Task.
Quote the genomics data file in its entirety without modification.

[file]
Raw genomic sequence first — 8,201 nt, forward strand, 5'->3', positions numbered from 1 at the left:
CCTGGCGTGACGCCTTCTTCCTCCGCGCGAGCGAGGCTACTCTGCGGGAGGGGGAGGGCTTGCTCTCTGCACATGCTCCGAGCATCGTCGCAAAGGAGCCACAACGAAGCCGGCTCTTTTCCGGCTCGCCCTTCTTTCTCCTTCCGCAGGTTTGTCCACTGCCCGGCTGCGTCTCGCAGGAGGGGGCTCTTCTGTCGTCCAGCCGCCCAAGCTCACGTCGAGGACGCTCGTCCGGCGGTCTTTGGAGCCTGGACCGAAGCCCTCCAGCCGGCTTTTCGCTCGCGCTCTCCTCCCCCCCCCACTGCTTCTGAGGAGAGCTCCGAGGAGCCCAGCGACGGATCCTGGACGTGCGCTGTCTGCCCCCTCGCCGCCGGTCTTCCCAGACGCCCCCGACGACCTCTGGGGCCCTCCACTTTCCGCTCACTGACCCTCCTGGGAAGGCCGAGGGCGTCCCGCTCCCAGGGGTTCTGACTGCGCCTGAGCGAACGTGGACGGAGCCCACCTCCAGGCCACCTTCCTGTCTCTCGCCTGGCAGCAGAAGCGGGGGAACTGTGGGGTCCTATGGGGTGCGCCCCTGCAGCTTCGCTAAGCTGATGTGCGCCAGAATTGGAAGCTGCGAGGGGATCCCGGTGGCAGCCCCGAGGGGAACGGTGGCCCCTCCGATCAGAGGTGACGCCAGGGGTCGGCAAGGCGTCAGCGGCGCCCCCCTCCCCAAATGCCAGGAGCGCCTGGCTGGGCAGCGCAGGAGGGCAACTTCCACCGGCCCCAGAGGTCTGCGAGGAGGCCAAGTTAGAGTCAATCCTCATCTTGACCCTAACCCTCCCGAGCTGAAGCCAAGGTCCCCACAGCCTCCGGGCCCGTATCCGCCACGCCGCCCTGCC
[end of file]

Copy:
Raw genomic sequence first — 8,201 nt, forward strand, 5'->3', positions numbered from 1 at the left:
CCTGGCGTGACGCCTTCTTCCTCCGCGCGAGCGAGGCTACTCTGCGGGAGGGGGAGGGCTTGCTCTCTGCACATGCTCCGAGCATCGTCGCAAAGGAGCCACAACGAAGCCGGCTCTTTTCCGGCTCGCCCTTCTTTCTCCTTCCGCAGGTTTGTCCACTGCCCGGCTGCGTCTCGCAGGAGGGGGCTCTTCTGTCGTCCAGCCGCCCAAGCTCACGTCGAGGACGCTCGTCCGGCGGTCTTTGGAGCCTGGACCGAAGCCCTCCAGCCGGCTTTTCGCTCGCGCTCTCCTCCCCCCCCCACTGCTTCTGAGGAGAGCTCCGAGGAGCCCAGCGACGGATCCTGGACGTGCGCTGTCTGCCCCCTCGCCGCCGGTCTTCCCAGACGCCCCCGACGACCTCTGGGGCCCTCCACTTTCCGCTCACTGACCCTCCTGGGAAGGCCGAGGGCGTCCCGCTCCCAGGGGTTCTGACTGCGCCTGAGCGAACGTGGACGGAGCCCACCTCCAGGCCACCTTCCTGTCTCTCGCCTGGCAGCAGAAGCGGGGGAACTGTGGGGTCCTATGGGGTGCGCCCCTGCAGCTTCGCTAAGCTGATGTGCGCCAGAATTGGAAGCTGCGAGGGGATCCCGGTGGCAGCCCCGAGGGGAACGGTGGCCCCTCCGATCAGAGGTGACGCCAGGGGTCGGCAAGGCGTCAGCGGCGCCCCCCTCCCCAAATGCCAGGAGCGCCTGGCTGGGCAGCGCAGGAGGGCAACTTCCACCGGCCCCAGAGGTCTGCGAGGAGGCCAAGTTAGAGTCAATCCTCATCTTGACCCTAACCCTCCCGAGCTGAAGCCAAGGTCCCCACAGCCTCCGGGCCCGTATCCGCCACGCCGCCCTGCC